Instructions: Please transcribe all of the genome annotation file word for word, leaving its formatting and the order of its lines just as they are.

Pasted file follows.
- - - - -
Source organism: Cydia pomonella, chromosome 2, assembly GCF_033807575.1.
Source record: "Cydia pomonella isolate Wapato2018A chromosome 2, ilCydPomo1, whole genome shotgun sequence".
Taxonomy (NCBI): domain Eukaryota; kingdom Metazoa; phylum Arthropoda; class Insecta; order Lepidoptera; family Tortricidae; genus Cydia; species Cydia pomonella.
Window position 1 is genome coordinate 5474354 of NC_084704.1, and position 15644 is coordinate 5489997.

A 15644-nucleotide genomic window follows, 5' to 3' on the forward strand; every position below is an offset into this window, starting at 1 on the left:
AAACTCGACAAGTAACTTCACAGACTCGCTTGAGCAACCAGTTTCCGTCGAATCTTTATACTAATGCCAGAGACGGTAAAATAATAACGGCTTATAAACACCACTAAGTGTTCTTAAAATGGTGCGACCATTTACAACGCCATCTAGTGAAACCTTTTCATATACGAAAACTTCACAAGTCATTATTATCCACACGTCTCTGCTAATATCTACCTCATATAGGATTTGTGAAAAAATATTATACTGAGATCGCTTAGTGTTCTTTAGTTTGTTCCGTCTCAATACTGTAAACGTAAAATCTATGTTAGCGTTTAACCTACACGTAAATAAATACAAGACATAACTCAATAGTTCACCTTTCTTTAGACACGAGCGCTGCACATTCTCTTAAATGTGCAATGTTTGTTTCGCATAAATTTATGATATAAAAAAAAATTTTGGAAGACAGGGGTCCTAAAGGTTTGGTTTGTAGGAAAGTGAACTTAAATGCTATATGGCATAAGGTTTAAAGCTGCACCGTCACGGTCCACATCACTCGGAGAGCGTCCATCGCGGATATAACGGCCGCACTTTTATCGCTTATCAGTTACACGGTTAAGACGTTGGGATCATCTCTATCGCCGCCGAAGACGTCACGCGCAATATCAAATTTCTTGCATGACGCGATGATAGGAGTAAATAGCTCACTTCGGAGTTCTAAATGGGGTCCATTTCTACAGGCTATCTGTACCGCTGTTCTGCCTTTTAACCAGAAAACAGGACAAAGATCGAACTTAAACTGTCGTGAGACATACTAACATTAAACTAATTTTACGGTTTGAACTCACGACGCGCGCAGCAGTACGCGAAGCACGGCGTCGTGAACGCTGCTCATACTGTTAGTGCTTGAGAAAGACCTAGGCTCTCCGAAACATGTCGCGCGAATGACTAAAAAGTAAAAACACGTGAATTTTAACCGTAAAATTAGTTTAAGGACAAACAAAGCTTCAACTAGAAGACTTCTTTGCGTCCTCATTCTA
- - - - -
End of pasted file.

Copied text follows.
Source organism: Cydia pomonella, chromosome 2, assembly GCF_033807575.1.
Source record: "Cydia pomonella isolate Wapato2018A chromosome 2, ilCydPomo1, whole genome shotgun sequence".
Taxonomy (NCBI): domain Eukaryota; kingdom Metazoa; phylum Arthropoda; class Insecta; order Lepidoptera; family Tortricidae; genus Cydia; species Cydia pomonella.
Window position 1 is genome coordinate 5474354 of NC_084704.1, and position 15644 is coordinate 5489997.

A 15644-nucleotide genomic window follows, 5' to 3' on the forward strand; every position below is an offset into this window, starting at 1 on the left:
AAACTCGACAAGTAACTTCACAGACTCGCTTGAGCAACCAGTTTCCGTCGAATCTTTATACTAATGCCAGAGACGGTAAAATAATAACGGCTTATAAACACCACTAAGTGTTCTTAAAATGGTGCGACCATTTACAACGCCATCTAGTGAAACCTTTTCATATACGAAAACTTCACAAGTCATTATTATCCACACGTCTCTGCTAATATCTACCTCATATAGGATTTGTGAAAAAATATTATACTGAGATCGCTTAGTGTTCTTTAGTTTGTTCCGTCTCAATACTGTAAACGTAAAATCTATGTTAGCGTTTAACCTACACGTAAATAAATACAAGACATAACTCAATAGTTCACCTTTCTTTAGACACGAGCGCTGCACATTCTCTTAAATGTGCAATGTTTGTTTCGCATAAATTTATGATATAAAAAAAAATTTTGGAAGACAGGGGTCCTAAAGGTTTGGTTTGTAGGAAAGTGAACTTAAATGCTATATGGCATAAGGTTTAAAGCTGCACCGTCACGGTCCACATCACTCGGAGAGCGTCCATCGCGGATATAACGGCCGCACTTTTATCGCTTATCAGTTACACGGTTAAGACGTTGGGATCATCTCTATCGCCGCCGAAGACGTCACGCGCAATATCAAATTTCTTGCATGACGCGATGATAGGAGTAAATAGCTCACTTCGGAGTTCTAAATGGGGTCCATTTCTACAGGCTATCTGTACCGCTGTTCTGCCTTTTAACCAGAAAACAGGACAAAGATCGAACTTAAACTGTCGTGAGACATACTAACATTAAACTAATTTTACGGTTTGAACTCACGACGCGCGCAGCAGTACGCGAAGCACGGCGTCGTGAACGCTGCTCATACTGTTAGTGCTTGAGAAAGACCTAGGCTCTCCGAAACATGTCGCGCGAATGACTAAAAAGTAAAAACACGTGAATTTTAACCGTAAAATTAGTTTAAGGACAAACAAAGCTTCAACTAGAAGACTTCTTTGCGTCCTCATTCTA